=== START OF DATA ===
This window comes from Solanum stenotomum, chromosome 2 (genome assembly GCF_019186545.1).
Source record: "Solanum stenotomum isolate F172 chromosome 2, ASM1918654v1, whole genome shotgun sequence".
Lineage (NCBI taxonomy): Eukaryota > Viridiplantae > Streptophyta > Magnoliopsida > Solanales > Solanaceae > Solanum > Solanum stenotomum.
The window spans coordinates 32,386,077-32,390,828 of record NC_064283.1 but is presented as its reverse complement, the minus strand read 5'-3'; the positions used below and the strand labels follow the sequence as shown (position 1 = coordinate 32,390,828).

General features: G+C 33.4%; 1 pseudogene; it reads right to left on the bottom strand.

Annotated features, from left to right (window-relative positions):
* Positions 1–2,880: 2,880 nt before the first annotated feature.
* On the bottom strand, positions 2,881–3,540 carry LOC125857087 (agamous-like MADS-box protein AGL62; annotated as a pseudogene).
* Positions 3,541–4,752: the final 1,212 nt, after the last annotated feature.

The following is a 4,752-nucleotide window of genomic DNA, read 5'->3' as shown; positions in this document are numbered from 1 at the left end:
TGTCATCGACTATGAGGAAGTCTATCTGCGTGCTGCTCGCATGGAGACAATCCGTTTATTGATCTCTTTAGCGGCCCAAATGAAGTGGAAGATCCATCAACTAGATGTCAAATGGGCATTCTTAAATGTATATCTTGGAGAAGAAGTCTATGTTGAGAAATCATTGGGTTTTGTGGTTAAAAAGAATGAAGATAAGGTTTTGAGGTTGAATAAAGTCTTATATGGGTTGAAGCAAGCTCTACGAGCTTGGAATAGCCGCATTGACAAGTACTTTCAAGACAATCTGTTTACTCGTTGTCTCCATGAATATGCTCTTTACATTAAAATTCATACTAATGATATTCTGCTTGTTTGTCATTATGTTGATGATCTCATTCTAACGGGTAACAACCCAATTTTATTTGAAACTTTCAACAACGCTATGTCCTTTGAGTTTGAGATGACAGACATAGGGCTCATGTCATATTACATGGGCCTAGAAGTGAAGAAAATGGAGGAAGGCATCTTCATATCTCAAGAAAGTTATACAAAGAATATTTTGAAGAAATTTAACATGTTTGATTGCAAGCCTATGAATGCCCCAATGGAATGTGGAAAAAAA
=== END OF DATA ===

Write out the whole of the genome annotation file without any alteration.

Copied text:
This window comes from Solanum stenotomum, chromosome 2 (genome assembly GCF_019186545.1).
Source record: "Solanum stenotomum isolate F172 chromosome 2, ASM1918654v1, whole genome shotgun sequence".
Lineage (NCBI taxonomy): Eukaryota > Viridiplantae > Streptophyta > Magnoliopsida > Solanales > Solanaceae > Solanum > Solanum stenotomum.
The window spans coordinates 32,386,077-32,390,828 of record NC_064283.1 but is presented as its reverse complement, the minus strand read 5'-3'; the positions used below and the strand labels follow the sequence as shown (position 1 = coordinate 32,390,828).

General features: G+C 33.4%; 1 pseudogene; it reads right to left on the bottom strand.

Annotated features, from left to right (window-relative positions):
* Positions 1–2,880: 2,880 nt before the first annotated feature.
* On the bottom strand, positions 2,881–3,540 carry LOC125857087 (agamous-like MADS-box protein AGL62; annotated as a pseudogene).
* Positions 3,541–4,752: the final 1,212 nt, after the last annotated feature.

The following is a 4,752-nucleotide window of genomic DNA, read 5'->3' as shown; positions in this document are numbered from 1 at the left end:
TGTCATCGACTATGAGGAAGTCTATCTGCGTGCTGCTCGCATGGAGACAATCCGTTTATTGATCTCTTTAGCGGCCCAAATGAAGTGGAAGATCCATCAACTAGATGTCAAATGGGCATTCTTAAATGTATATCTTGGAGAAGAAGTCTATGTTGAGAAATCATTGGGTTTTGTGGTTAAAAAGAATGAAGATAAGGTTTTGAGGTTGAATAAAGTCTTATATGGGTTGAAGCAAGCTCTACGAGCTTGGAATAGCCGCATTGACAAGTACTTTCAAGACAATCTGTTTACTCGTTGTCTCCATGAATATGCTCTTTACATTAAAATTCATACTAATGATATTCTGCTTGTTTGTCATTATGTTGATGATCTCATTCTAACGGGTAACAACCCAATTTTATTTGAAACTTTCAACAACGCTATGTCCTTTGAGTTTGAGATGACAGACATAGGGCTCATGTCATATTACATGGGCCTAGAAGTGAAGAAAATGGAGGAAGGCATCTTCATATCTCAAGAAAGTTATACAAAGAATATTTTGAAGAAATTTAACATGTTTGATTGCAAGCCTATGAATGCCCCAATGGAATGTGGAAAAAAA